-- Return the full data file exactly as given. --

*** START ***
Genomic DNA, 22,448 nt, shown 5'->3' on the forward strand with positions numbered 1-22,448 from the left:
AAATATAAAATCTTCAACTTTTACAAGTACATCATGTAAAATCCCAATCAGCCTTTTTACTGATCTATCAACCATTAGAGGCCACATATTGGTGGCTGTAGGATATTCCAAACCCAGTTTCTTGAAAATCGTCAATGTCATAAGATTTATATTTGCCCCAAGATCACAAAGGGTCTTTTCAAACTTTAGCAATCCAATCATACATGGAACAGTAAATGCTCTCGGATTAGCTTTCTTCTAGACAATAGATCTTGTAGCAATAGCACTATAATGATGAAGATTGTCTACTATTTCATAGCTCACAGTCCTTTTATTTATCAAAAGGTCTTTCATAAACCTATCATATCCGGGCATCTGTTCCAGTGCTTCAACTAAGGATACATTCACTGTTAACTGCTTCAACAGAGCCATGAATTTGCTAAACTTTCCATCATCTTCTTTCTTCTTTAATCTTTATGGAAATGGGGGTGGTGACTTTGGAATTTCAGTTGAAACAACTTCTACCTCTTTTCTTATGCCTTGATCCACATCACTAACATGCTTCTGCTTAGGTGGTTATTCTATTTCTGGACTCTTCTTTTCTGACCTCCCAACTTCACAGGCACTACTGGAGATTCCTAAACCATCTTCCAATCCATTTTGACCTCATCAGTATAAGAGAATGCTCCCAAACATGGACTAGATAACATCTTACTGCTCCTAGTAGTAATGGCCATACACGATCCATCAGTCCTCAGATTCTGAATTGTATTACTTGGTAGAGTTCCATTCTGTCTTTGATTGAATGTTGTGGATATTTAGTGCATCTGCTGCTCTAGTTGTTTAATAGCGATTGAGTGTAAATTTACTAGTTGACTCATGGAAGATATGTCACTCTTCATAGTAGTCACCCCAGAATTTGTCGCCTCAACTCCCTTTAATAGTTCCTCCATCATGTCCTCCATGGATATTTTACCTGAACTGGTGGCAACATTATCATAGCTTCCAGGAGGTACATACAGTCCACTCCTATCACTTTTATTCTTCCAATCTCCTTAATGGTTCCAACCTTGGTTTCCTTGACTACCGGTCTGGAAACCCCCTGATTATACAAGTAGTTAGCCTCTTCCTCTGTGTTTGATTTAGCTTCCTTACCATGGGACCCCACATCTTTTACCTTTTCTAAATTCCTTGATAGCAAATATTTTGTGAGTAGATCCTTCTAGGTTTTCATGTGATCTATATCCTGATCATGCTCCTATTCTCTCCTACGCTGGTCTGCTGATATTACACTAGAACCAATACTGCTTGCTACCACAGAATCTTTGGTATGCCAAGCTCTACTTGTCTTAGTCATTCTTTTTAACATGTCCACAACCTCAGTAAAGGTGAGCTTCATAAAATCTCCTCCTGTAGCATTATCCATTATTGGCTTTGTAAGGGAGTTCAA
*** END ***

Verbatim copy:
Genomic DNA, 22,448 nt, shown 5'->3' on the forward strand with positions numbered 1-22,448 from the left:
AAATATAAAATCTTCAACTTTTACAAGTACATCATGTAAAATCCCAATCAGCCTTTTTACTGATCTATCAACCATTAGAGGCCACATATTGGTGGCTGTAGGATATTCCAAACCCAGTTTCTTGAAAATCGTCAATGTCATAAGATTTATATTTGCCCCAAGATCACAAAGGGTCTTTTCAAACTTTAGCAATCCAATCATACATGGAACAGTAAATGCTCTCGGATTAGCTTTCTTCTAGACAATAGATCTTGTAGCAATAGCACTATAATGATGAAGATTGTCTACTATTTCATAGCTCACAGTCCTTTTATTTATCAAAAGGTCTTTCATAAACCTATCATATCCGGGCATCTGTTCCAGTGCTTCAACTAAGGATACATTCACTGTTAACTGCTTCAACAGAGCCATGAATTTGCTAAACTTTCCATCATCTTCTTTCTTCTTTAATCTTTATGGAAATGGGGGTGGTGACTTTGGAATTTCAGTTGAAACAACTTCTACCTCTTTTCTTATGCCTTGATCCACATCACTAACATGCTTCTGCTTAGGTGGTTATTCTATTTCTGGACTCTTCTTTTCTGACCTCCCAACTTCACAGGCACTACTGGAGATTCCTAAACCATCTTCCAATCCATTTTGACCTCATCAGTATAAGAGAATGCTCCCAAACATGGACTAGATAACATCTTACTGCTCCTAGTAGTAATGGCCATACACGATCCATCAGTCCTCAGATTCTGAATTGTATTACTTGGTAGAGTTCCATTCTGTCTTTGATTGAATGTTGTGGATATTTAGTGCATCTGCTGCTCTAGTTGTTTAATAGCGATTGAGTGTAAATTTACTAGTTGACTCATGGAAGATATGTCACTCTTCATAGTAGTCACCCCAGAATTTGTCGCCTCAACTCCCTTTAATAGTTCCTCCATCATGTCCTCCATGGATATTTTACCTGAACTGGTGGCAACATTATCATAGCTTCCAGGAGGTACATACAGTCCACTCCTATCACTTTTATTCTTCCAATCTCCTTAATGGTTCCAACCTTGGTTTCCTTGACTACCGGTCTGGAAACCCCCTGATTATACAAGTAGTTAGCCTCTTCCTCTGTGTTTGATTTAGCTTCCTTACCATGGGACCCCACATCTTTTACCTTTTCTAAATTCCTTGATAGCAAATATTTTGTGAGTAGATCCTTCTAGGTTTTCATGTGATCTATATCCTGATCATGCTCCTATTCTCTCCTACGCTGGTCTGCTGATATTACACTAGAACCAATACTGCTTGCTACCACAGAATCTTTGGTATGCCAAGCTCTACTTGTCTTAGTCATTCTTTTTAACATGTCCACAACCTCAGTAAAGGTGAGCTTCATAAAATCTCCTCCTGTAGCATTATCCATTATTGGCTTTGTAAGGGAGTTCAA